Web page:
memoir


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mem·oir

 (mĕm′wär′, -wôr′)
n.
1. An account of the personal experiences of an author.
2. often memoirs An autobiography.
3. A biography or biographical sketch.
4. A report, especially on a scientific or scholarly topic.
5. memoirs The report of the proceedings of a learned society.

[French mémoire, from Old French memoire, memory, from Latin memoria; see memory.]

mem′oir·ist n.

memoir

(ˈmɛmwɑː)
n
1. (Literary & Literary Critical Terms) a biography or historical account, esp one based on personal knowledge
2. (Literary & Literary Critical Terms) an essay or monograph, as on a specialized topic
3. (Literary & Literary Critical Terms) obsolete a memorandum
[C16: from French, from Latin memoria memory]
ˈmemoirist n

mem•oir

(ˈmɛm wɑr, -wɔr)

n.
1. a record of events based on the writer's personal observation.
2. Usu., memoirs.
a. an autobiography.
b. the published proceedings of an organization, as of a learned society.
3. a biography.
[1560–70; < French mémoire < Latin memoria]

memoir

A biography or historical account based on personal knowledge; stylistically, memoirs usually indicate fragments of autobiography rather than a complete retelling.
ThesaurusAntonymsRelated WordsSynonymsLegend:
Noun1.memoir - an account of the author's personal experiencesmemoir - an account of the author's personal experiences
autobiography - a biography of yourself
2.memoir - an essay on a scientific or scholarly topic
essay - an analytic or interpretive literary composition

memoir

noun account, life, record, register, journal, essay, biography, narrative, monograph He has just published a memoir in honour of his captain.

memoir

noun
A narrative of experiences undergone by the writer:
commentary (often used in plural), reminiscence (often used in plural).
Translations
mälestusteraamat
emlékiratmemoár

memoir

[ˈmemwɑːʳ] N
1. memoirs (= autobiography) → memorias fpl, autobiografía fsing
2. (= biographical note) → nota f biográfica
3. (= essay) → memoria f

memoir

[ˈmɛmwɑːr] nmémoire m

memoir

n
memoirs plMemoiren pl

memoir

[ˈmɛmwɑːʳ] n (essay) → saggio monografico; (biography) → nota biografica
References in classic literature ?
Last year he sent to me a memoir on this subject, with a request that I would forward it to Sir Charles Lyell, who sent it to the Linnean Society, and it is published in the third volume of the Journal of that Society.
The Flora of the Galapagos Archipelago is the subject of a separate memoir by him, in the 'Linnean Transactions.' The Reverend Professor Henslow has published a list of the plants collected by me at the Keeling Islands; and the Reverend J.
The younger members of the club, humouring the joke, sent a waiter for the 'Peerage'; and read aloud the memoir of the nobleman in question, for the Doctor's benefit-- with illustrative morsels of information interpolated by themselves.
Moncharmin declares, in his Memoirs, that the guest's nose was transparent: "long, thin and transparent" are his exact words.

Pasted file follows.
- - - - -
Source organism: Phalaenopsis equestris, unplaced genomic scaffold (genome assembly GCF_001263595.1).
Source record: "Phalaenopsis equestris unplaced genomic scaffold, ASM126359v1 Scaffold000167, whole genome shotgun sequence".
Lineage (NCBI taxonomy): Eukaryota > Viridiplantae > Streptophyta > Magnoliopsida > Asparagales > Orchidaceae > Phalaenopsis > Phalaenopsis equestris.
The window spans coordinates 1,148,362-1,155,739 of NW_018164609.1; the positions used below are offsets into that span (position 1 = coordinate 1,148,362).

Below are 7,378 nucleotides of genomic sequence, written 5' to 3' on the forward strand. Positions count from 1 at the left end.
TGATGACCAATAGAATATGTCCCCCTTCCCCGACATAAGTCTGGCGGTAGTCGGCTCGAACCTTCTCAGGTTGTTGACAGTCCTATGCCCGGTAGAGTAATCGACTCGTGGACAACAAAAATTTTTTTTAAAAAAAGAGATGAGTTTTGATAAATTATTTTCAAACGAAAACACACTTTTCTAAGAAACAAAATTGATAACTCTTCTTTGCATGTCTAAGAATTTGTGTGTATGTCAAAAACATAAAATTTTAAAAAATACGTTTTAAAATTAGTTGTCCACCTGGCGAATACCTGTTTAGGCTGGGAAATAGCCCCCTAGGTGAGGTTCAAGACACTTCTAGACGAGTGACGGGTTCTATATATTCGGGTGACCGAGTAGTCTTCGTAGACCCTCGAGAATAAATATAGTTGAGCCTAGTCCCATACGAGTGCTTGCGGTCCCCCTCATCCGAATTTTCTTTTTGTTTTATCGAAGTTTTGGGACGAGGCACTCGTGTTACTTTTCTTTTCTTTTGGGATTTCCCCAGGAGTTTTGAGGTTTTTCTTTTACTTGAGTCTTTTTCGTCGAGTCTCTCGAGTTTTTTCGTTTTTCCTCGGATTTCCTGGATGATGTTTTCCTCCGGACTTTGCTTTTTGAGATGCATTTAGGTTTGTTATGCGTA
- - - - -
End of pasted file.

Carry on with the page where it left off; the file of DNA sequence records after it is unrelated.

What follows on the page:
"The 'Memoirs of an Alcoholic,'" I sneered--or, rather, John Barleycorn sneered; for he sat with me there at table in my pleasant, philanthropic jingle, and it is a trick of John Barleycorn to turn the smile to a sneer without an instant's warning.
We learn this from the memoirs of a man who was concerned in some few of these defeats and in many of these victories.
"My memoirs!" he began, with redoubled pride and dignity.
His title, schoolmaster, would very naturally seem derived from the name bestowed upon the harem itself, but some have surmised that the man who first thus entitled this sort of Ottoman whale, must have read the memoirs of Vidocq, and informed himself what sort of a country-schoolmaster that famous Frenchman was in his younger days, and what was the nature of those occult lessons he inculcated into some of his pupils.
With the exception of a vague de- scription, so I continued, till the other day, when you read me your memoirs. I hardly knew, at the time, whether to thank you or not for the sight of them, when I reflected that it was still dangerous, in Massachusetts, for honest men to tell their names!
If my poor Flatland friend retained the vigour of mind which he enjoyed when he began to compose these Memoirs, I should not now need to represent him in this preface, in which he desires, firstly, to return his thanks to his readers and critics in Spaceland, whose appreciation has, with unexpected celerity, required a second edition of his work; secondly, to apologize for certain errors and misprints (for which, however, he is not entirely responsible); and, thirdly, to explain one or two misconceptions.
"True, Laurence,'" replied Grandfather, smiling; "we must write a book with some such title as this: MEMOIRS OF MY OWN TIMES, BY GRANDFATHER'S CHAIR."
When later on in his memoirs Count Rostopchin explained his actions at this time, he repeatedly says that he was then actuated by two important considerations: to maintain tranquillity in Moscow and expedite the departure of the inhabitants.